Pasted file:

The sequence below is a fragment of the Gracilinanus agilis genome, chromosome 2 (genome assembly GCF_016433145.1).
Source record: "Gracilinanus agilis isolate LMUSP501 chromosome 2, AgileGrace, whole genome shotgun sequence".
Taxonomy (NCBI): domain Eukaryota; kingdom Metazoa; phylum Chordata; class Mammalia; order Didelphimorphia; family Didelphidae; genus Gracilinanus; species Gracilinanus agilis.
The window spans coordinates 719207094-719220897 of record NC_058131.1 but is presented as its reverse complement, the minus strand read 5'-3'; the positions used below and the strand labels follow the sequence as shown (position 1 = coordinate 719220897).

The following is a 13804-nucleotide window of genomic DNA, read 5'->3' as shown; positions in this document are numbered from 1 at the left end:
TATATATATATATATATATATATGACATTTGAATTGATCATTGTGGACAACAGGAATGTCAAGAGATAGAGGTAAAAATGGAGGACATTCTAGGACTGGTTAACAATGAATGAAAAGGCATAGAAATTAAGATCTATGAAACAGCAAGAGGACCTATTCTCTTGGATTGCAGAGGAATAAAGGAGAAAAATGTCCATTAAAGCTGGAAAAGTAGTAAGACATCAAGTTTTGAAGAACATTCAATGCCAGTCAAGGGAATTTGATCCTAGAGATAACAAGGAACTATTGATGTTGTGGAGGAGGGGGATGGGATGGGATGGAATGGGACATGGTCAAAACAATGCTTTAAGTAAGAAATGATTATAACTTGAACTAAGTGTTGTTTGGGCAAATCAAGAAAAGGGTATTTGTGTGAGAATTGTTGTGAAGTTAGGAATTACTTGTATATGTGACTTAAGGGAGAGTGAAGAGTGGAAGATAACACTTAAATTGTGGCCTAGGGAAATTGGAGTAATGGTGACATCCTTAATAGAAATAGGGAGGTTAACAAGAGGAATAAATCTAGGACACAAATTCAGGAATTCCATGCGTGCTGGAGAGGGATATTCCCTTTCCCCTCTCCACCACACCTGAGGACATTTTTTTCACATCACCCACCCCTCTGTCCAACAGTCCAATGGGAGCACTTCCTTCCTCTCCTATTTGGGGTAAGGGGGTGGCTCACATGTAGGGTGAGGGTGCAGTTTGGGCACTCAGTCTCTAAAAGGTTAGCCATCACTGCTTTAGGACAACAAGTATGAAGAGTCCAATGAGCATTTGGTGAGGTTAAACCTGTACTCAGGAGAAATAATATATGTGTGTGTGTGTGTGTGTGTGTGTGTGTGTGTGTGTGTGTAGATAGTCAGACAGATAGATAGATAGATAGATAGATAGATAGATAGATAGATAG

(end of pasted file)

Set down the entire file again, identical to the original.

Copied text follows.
The sequence below is a fragment of the Gracilinanus agilis genome, chromosome 2 (genome assembly GCF_016433145.1).
Source record: "Gracilinanus agilis isolate LMUSP501 chromosome 2, AgileGrace, whole genome shotgun sequence".
Taxonomy (NCBI): domain Eukaryota; kingdom Metazoa; phylum Chordata; class Mammalia; order Didelphimorphia; family Didelphidae; genus Gracilinanus; species Gracilinanus agilis.
The window spans coordinates 719207094-719220897 of record NC_058131.1 but is presented as its reverse complement, the minus strand read 5'-3'; the positions used below and the strand labels follow the sequence as shown (position 1 = coordinate 719220897).

The following is a 13804-nucleotide window of genomic DNA, read 5'->3' as shown; positions in this document are numbered from 1 at the left end:
TATATATATATATATATATATATGACATTTGAATTGATCATTGTGGACAACAGGAATGTCAAGAGATAGAGGTAAAAATGGAGGACATTCTAGGACTGGTTAACAATGAATGAAAAGGCATAGAAATTAAGATCTATGAAACAGCAAGAGGACCTATTCTCTTGGATTGCAGAGGAATAAAGGAGAAAAATGTCCATTAAAGCTGGAAAAGTAGTAAGACATCAAGTTTTGAAGAACATTCAATGCCAGTCAAGGGAATTTGATCCTAGAGATAACAAGGAACTATTGATGTTGTGGAGGAGGGGGATGGGATGGGATGGAATGGGACATGGTCAAAACAATGCTTTAAGTAAGAAATGATTATAACTTGAACTAAGTGTTGTTTGGGCAAATCAAGAAAAGGGTATTTGTGTGAGAATTGTTGTGAAGTTAGGAATTACTTGTATATGTGACTTAAGGGAGAGTGAAGAGTGGAAGATAACACTTAAATTGTGGCCTAGGGAAATTGGAGTAATGGTGACATCCTTAATAGAAATAGGGAGGTTAACAAGAGGAATAAATCTAGGACACAAATTCAGGAATTCCATGCGTGCTGGAGAGGGATATTCCCTTTCCCCTCTCCACCACACCTGAGGACATTTTTTTCACATCACCCACCCCTCTGTCCAACAGTCCAATGGGAGCACTTCCTTCCTCTCCTATTTGGGGTAAGGGGGTGGCTCACATGTAGGGTGAGGGTGCAGTTTGGGCACTCAGTCTCTAAAAGGTTAGCCATCACTGCTTTAGGACAACAAGTATGAAGAGTCCAATGAGCATTTGGTGAGGTTAAACCTGTACTCAGGAGAAATAATATATGTGTGTGTGTGTGTGTGTGTGTGTGTGTGTGTGTGTGTGTAGATAGTCAGACAGATAGATAGATAGATAGATAGATAGATAGATAGATAGATAG